by Peter Feher
Midway through his performance on July 21 at Ludwig Recital Hall — part of this year’s Kent Blossom Music Festival — flutist Demarre McGill invited the audience into an understanding of his program with an abstract but heartfelt speech. It was all preface to the next piece on the program, an arrangement of three short songs by William Grant Still.
McGill described the “unlikely duo” of emotions coursing through Still’s music, a balance between “mystery and hopefulness” or “nostalgia and energy” — or simply and musically put, major and minor. The flutist kept the discussion artistic, even suggesting that all this talk doesn’t really have any bearing on the music itself.
But it might be helpful to put things in perspective. Still is one of a handful of Black composers whose work has come to the fore in the renewed push for diversity that classical music has been making in the past year. More specifically, Still — who was born in 1895, was active during the Harlem Renaissance, and died in 1978 — is at the center of an effort, which began well before 2020, to define and codify a tradition of African American composers.
With his introduction, McGill didn’t exactly have the piece speak for itself, but he was ultimately making a musician’s case, which in performance will always be more effective than a historian’s.
The flutist brought a distinct, sweet, lightly airy sound — a star orchestral player’s signature tone — to the set of Still Songs. He shaped phrases in “Bayou Home,” “If You Should Go,” and “Song for the Lonely” with poetic sensitivity. Pianist Rodolfo Leone, a versatile accompanist throughout, adroitly handled the major-minor pull of harmonies.
This is music on the scale of melancholy miniatures, the sort of piece any performer looking to change up his or her repertoire should be exploring. (Alexa Still, the professor of flute at Oberlin Conservatory, made the arrangement.) A simple melody can be more affecting than the flashiest piece of music.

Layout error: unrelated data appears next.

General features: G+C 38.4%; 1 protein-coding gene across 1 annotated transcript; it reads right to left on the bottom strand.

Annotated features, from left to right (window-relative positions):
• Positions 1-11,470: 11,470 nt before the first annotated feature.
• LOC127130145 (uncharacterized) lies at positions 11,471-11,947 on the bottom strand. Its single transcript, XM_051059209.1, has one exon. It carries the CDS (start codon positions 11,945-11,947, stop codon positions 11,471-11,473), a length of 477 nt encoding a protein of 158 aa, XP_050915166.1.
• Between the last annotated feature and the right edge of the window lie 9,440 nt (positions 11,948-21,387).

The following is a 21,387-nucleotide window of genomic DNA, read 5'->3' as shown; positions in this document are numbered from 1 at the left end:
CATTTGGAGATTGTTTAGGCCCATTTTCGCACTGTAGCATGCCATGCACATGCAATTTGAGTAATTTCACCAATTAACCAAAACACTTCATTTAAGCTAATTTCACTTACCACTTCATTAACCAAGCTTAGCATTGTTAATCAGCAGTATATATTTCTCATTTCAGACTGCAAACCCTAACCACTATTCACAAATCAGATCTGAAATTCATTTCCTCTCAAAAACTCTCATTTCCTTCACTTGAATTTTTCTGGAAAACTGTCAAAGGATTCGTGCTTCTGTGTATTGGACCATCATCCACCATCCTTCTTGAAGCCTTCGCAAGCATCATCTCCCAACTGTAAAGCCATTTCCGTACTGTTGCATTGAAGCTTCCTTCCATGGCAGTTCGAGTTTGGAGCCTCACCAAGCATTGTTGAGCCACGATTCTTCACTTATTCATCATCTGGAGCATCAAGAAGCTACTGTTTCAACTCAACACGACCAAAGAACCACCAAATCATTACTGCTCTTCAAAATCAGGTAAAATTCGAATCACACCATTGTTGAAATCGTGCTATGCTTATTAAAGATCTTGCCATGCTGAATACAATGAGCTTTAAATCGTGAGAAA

Big modern works made up the rest of Wednesday’s program. McGill and Leone tackled two substantial sonatas, by Lowell Liebermann and Yuko Uebayashi — contemporary composers who have found an enthusiastic audience in flute players with technique to burn.
Liebermann writes long, meandering lines for the flute, punctuated by the occasional outburst. The Uebayashi Sonata is lush in comparison but not particularly memorable. Both pieces are a chance to show off, and McGill seized on the opportunity, at times muscling through the loud, fast, and high sections. He was at his virtuosic best in light articulated runs in the Presto and Allegro movements, which sounded effortless.
Fanmi Imèn, a 2018 work by flutist and composer Valerie Coleman, opened the program, and like the two sonatas, it caters to some of the instrument’s natural strengths while exposing its weaknesses. High passages had the soloist sounding one note on the flute while vocalizing it a couple of octaves lower.
McGill returned the program to something more purely vocal with his encore, a setting of the spiritual Deep River — another melody that called for both simple and moving playing.
Published on ClevelandClassical.com August 11, 2021.
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